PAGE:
Role of the fowlpox virus thymidine kinase genefor the growth of FPV recombinants in cell culture

Role of the fowlpox virus thymidine kinase genefor the growth of FPV recombinants in cell culture Fowlpox virus (FPV) insertion plasmids were constructed that, upon integration into the viral genome via in-vivo recombination, inactivate the viral thymidine kinase ( tk ) gene. Using this approach, no wild-type virus-free stocks of recombinant virus could be obtained. In contrast, either integration of foreign genes into the intergenic region of the intact FPV tk gene and the open reading frame located downstream, or the functional substitution of the inactivated FPV tk gene by an intact vaccinia virus tk gene resulted in the predicted stable recombinants that were free of wild-type virus. Our results suggest that in already highly attenuated poxvirus strains an intact tk gene is essential for efficient growth of the virus in cell culture. http://www.deepdyve.com/assets/images/DeepDyve-Logo-lg.png Archives of Virology Springer Journals

Role of the fowlpox virus thymidine kinase genefor the growth of FPV recombinants in cell culture

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Publisher
Springer Journals
Copyright
Copyright © Wien by 1997 Springer-Verlag/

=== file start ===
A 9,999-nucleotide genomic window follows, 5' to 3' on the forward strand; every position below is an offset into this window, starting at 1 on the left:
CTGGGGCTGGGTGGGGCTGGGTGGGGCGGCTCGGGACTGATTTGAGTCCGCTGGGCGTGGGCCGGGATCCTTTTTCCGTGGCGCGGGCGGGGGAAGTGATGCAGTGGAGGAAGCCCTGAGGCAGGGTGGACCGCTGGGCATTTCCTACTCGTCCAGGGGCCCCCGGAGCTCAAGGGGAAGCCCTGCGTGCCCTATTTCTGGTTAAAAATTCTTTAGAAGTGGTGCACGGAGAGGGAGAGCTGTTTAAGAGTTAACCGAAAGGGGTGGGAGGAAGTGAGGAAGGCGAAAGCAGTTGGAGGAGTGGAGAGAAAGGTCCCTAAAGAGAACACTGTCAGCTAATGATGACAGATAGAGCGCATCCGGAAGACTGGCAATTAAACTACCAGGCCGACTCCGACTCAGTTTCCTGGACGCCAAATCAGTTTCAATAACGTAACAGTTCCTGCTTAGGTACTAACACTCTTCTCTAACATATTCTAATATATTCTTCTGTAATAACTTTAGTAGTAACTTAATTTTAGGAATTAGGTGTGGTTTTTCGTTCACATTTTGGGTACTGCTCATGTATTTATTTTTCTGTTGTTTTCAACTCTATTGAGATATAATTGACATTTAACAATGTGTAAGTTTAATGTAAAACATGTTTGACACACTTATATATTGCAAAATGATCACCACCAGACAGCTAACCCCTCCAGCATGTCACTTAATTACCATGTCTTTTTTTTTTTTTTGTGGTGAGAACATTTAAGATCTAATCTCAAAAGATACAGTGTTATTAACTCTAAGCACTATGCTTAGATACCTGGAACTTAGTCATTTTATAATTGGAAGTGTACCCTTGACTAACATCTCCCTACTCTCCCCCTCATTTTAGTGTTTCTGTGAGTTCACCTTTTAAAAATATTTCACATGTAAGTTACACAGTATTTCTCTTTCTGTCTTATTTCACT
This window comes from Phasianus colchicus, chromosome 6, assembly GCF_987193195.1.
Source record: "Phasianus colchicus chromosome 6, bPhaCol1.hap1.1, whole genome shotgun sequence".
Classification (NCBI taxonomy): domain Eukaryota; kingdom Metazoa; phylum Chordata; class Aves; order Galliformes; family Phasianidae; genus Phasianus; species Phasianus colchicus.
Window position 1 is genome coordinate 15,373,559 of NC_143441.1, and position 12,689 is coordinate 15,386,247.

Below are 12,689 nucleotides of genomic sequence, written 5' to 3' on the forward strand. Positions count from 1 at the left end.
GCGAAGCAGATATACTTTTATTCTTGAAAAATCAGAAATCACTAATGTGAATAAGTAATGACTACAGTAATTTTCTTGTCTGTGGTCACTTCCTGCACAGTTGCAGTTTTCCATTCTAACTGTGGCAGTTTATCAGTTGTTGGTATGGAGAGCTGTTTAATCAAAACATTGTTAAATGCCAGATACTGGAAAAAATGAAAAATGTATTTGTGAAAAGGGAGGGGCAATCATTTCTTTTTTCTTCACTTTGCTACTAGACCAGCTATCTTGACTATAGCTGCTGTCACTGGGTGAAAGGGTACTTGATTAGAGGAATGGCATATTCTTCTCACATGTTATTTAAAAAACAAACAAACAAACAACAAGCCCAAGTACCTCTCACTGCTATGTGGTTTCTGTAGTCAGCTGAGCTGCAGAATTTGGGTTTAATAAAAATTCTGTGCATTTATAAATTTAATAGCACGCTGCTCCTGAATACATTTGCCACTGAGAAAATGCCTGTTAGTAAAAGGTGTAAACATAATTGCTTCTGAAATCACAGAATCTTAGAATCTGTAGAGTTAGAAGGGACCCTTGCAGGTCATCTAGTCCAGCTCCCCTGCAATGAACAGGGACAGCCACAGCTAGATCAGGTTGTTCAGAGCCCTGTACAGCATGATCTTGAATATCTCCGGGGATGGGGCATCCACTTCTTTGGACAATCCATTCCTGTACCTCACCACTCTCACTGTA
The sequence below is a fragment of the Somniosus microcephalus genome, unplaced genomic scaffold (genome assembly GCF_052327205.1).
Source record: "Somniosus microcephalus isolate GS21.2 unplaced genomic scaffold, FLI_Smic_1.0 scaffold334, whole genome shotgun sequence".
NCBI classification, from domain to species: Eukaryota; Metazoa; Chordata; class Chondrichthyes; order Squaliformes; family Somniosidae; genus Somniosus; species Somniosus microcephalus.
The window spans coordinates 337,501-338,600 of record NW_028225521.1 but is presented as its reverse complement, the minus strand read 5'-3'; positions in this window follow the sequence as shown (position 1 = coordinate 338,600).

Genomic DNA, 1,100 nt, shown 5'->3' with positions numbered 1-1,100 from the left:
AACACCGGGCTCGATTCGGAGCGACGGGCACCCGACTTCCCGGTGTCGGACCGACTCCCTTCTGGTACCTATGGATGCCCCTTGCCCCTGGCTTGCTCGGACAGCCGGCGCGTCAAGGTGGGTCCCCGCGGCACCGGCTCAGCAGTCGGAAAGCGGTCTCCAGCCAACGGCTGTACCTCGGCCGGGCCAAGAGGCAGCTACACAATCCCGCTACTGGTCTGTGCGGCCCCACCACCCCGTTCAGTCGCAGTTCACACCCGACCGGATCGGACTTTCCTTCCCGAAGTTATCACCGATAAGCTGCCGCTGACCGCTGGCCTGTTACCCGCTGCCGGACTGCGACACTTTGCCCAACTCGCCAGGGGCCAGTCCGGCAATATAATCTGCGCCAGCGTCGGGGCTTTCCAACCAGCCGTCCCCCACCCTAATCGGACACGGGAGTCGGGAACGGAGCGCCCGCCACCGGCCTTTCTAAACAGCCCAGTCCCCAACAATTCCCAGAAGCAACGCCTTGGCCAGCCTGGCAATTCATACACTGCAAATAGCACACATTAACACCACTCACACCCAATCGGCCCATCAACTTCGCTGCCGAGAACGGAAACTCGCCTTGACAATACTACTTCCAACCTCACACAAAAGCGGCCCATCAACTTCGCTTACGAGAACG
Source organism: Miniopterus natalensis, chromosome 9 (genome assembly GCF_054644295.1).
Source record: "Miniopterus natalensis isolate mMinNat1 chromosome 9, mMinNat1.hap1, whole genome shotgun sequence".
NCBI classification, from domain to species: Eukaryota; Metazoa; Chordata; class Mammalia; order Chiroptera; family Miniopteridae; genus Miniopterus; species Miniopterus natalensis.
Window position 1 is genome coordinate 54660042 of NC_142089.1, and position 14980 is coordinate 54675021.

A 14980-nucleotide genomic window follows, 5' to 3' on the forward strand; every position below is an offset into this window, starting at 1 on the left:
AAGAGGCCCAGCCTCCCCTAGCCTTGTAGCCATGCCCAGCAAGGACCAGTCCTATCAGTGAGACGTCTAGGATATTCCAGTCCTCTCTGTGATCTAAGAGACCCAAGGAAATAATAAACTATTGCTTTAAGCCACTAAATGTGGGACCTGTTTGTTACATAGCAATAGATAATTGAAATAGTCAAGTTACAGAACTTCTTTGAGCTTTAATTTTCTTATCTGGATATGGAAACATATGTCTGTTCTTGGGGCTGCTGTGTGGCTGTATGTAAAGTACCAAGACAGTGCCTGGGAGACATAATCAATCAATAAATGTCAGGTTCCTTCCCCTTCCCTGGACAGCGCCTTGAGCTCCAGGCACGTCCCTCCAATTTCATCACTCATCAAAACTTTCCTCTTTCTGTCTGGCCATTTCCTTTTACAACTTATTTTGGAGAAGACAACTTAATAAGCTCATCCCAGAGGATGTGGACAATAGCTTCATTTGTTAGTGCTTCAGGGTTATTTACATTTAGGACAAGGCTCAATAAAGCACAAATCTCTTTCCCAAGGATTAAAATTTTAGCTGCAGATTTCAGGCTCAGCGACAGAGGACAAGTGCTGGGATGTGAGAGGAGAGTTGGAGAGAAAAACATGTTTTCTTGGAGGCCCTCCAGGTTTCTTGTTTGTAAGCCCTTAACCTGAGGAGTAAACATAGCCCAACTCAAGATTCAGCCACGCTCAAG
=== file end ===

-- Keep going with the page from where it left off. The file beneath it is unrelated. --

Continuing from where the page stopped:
Subject
Legacy
ISSN
0304-8608
eISSN
1432-8798
D.O.I.
10.1007/s007050050252
Publisher site
See Article on Publisher Site

Abstract

Fowlpox virus (FPV) insertion plasmids were constructed that, upon integration into the viral genome via in-vivo recombination, inactivate the viral thymidine kinase ( tk ) gene. Using this approach, no wild-type virus-free stocks of recombinant virus could be obtained. In contrast, either integration of foreign genes into the intergenic region of the intact FPV tk gene and the open reading frame located downstream, or the functional substitution of the inactivated FPV tk gene by an intact vaccinia virus tk gene resulted in the predicted stable recombinants that were free of wild-type virus. Our results suggest that in already highly attenuated poxvirus strains an intact tk gene is essential for efficient growth of the virus in cell culture.

Journal

Archives of VirologySpringer Journals

Published: Dec 1, 1997

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